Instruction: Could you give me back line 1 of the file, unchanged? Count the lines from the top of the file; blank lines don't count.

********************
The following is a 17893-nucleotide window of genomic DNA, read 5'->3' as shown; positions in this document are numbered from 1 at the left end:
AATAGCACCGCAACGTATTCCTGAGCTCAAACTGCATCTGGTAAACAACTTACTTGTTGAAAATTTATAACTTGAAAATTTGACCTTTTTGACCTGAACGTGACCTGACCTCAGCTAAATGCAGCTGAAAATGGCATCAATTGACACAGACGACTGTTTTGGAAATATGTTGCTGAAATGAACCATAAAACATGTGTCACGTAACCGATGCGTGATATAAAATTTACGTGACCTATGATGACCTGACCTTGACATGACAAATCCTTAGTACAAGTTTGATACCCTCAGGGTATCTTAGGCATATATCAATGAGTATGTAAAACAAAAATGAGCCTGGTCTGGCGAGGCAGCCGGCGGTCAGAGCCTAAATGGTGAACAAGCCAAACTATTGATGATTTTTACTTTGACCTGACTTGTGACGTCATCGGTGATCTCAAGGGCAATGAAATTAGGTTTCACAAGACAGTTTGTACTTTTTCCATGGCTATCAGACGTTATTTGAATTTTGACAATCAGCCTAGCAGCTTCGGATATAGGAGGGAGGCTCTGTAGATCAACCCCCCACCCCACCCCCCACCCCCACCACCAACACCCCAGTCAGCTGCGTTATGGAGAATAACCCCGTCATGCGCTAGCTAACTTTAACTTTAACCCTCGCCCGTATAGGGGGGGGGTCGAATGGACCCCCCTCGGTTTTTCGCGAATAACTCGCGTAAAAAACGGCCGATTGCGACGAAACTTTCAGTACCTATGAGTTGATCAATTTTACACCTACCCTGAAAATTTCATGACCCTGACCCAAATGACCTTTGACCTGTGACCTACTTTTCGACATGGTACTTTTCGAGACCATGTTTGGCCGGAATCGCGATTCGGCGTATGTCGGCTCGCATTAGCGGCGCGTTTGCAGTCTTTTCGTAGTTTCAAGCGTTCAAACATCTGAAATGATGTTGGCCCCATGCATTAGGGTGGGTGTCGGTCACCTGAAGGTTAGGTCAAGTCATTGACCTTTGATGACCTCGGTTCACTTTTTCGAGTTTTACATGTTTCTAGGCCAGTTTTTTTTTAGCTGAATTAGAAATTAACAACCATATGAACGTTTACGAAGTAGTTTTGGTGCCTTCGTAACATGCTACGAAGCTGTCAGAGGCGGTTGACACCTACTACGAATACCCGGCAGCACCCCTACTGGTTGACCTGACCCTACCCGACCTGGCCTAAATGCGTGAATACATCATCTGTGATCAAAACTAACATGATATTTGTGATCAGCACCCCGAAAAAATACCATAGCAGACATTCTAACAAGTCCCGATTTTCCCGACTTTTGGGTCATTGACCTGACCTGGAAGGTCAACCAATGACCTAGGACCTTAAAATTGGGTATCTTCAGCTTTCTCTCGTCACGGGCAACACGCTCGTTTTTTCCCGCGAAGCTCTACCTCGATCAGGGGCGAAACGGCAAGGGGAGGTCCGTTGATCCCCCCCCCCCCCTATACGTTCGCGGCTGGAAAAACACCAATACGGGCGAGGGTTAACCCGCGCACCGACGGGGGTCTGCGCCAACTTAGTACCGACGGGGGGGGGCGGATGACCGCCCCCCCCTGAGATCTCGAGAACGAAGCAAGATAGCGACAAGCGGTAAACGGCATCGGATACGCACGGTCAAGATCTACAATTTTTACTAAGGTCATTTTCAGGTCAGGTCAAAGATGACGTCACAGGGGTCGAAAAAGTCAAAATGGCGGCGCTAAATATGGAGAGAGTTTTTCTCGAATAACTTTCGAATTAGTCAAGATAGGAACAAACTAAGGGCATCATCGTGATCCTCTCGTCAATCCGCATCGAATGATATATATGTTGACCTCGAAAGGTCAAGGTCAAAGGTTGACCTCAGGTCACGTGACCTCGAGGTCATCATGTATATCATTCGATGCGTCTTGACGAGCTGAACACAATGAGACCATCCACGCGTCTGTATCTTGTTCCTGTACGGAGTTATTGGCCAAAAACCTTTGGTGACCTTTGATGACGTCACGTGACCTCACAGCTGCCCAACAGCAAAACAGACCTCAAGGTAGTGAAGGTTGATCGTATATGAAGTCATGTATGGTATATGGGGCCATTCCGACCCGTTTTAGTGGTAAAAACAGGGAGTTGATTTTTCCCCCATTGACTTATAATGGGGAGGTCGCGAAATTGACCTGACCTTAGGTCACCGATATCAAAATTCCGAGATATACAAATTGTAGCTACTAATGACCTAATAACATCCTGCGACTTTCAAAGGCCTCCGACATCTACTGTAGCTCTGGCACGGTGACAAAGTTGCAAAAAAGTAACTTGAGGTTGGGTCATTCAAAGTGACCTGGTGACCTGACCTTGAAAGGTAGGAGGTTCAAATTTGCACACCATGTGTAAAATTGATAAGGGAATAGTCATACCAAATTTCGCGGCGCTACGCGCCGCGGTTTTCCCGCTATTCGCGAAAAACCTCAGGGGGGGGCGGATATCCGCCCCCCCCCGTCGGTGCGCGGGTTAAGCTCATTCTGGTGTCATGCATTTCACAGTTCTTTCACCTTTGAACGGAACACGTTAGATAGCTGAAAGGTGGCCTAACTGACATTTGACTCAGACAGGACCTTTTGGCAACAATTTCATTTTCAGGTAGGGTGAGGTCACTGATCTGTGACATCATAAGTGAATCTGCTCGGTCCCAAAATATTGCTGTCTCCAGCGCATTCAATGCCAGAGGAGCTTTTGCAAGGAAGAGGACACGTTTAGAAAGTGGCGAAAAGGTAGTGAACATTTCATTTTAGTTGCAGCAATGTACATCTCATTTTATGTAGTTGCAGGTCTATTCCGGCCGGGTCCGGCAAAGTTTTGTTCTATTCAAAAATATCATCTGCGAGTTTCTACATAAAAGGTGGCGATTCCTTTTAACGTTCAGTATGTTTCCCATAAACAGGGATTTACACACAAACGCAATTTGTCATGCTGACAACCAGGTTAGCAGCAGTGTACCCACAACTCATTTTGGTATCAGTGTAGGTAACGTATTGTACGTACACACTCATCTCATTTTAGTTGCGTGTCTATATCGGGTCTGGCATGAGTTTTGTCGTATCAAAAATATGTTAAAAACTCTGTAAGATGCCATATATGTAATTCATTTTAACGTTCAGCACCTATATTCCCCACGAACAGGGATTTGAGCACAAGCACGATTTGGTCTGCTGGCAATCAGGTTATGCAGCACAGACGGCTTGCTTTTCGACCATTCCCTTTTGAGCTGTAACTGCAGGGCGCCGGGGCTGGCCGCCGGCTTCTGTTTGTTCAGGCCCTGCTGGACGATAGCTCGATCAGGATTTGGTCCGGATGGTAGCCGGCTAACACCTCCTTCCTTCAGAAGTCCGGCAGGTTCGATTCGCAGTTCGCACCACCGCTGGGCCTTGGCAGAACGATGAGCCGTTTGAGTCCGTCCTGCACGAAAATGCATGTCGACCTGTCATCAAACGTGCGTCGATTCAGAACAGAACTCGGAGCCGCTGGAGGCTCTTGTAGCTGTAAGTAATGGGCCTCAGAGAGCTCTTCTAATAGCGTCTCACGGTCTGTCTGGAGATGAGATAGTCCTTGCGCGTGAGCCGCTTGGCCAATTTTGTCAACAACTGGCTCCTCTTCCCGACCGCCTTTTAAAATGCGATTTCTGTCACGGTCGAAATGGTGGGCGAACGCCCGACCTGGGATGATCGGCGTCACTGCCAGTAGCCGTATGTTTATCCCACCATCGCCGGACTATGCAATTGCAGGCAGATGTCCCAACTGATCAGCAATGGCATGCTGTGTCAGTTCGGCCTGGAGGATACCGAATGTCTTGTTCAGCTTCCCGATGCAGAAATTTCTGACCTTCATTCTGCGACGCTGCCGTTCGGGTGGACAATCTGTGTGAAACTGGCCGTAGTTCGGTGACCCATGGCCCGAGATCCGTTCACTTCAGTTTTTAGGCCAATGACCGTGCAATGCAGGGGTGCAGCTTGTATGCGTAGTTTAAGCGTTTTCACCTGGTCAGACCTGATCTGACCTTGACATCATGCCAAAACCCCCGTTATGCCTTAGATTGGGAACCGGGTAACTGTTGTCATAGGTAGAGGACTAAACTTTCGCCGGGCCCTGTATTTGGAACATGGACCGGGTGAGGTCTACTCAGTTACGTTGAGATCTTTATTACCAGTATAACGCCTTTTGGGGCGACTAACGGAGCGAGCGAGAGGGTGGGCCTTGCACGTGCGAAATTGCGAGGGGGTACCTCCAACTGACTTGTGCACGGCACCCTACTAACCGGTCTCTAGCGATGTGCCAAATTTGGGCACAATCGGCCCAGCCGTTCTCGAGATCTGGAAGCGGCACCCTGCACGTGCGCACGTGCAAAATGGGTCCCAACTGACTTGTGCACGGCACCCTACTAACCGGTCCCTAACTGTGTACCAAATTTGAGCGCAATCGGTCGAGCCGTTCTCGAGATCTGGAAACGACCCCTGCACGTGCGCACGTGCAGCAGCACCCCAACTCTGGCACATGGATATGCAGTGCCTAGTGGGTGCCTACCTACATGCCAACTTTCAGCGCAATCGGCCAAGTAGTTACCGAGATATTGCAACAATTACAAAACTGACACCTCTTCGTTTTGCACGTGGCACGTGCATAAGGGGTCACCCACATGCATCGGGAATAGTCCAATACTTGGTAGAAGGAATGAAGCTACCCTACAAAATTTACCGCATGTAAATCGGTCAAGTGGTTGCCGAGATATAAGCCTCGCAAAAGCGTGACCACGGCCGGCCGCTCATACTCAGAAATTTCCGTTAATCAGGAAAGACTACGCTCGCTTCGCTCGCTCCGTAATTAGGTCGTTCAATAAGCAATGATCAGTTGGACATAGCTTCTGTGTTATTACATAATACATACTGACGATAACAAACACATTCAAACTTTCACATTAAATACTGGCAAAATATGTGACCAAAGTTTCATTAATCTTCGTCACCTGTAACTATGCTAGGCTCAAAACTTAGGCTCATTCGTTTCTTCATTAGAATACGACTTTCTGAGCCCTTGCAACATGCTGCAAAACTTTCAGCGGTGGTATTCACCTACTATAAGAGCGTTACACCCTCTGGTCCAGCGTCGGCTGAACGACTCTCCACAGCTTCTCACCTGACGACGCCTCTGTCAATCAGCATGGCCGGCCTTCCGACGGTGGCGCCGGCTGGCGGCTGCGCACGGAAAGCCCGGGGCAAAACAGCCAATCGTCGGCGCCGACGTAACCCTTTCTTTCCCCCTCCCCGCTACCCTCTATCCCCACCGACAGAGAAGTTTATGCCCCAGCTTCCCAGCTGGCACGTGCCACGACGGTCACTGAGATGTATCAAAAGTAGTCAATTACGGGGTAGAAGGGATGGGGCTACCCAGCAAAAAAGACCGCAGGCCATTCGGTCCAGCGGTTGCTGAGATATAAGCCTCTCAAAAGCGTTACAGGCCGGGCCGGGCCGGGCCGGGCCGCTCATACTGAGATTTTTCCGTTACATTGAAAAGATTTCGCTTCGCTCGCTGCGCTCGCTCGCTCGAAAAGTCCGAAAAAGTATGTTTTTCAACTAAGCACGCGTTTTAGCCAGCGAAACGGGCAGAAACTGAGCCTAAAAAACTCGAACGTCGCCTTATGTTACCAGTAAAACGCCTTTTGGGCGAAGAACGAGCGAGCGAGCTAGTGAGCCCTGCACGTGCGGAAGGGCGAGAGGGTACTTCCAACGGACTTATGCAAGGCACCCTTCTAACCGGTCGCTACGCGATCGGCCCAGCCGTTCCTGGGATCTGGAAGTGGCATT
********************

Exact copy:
The following is a 17893-nucleotide window of genomic DNA, read 5'->3' as shown; positions in this document are numbered from 1 at the left end: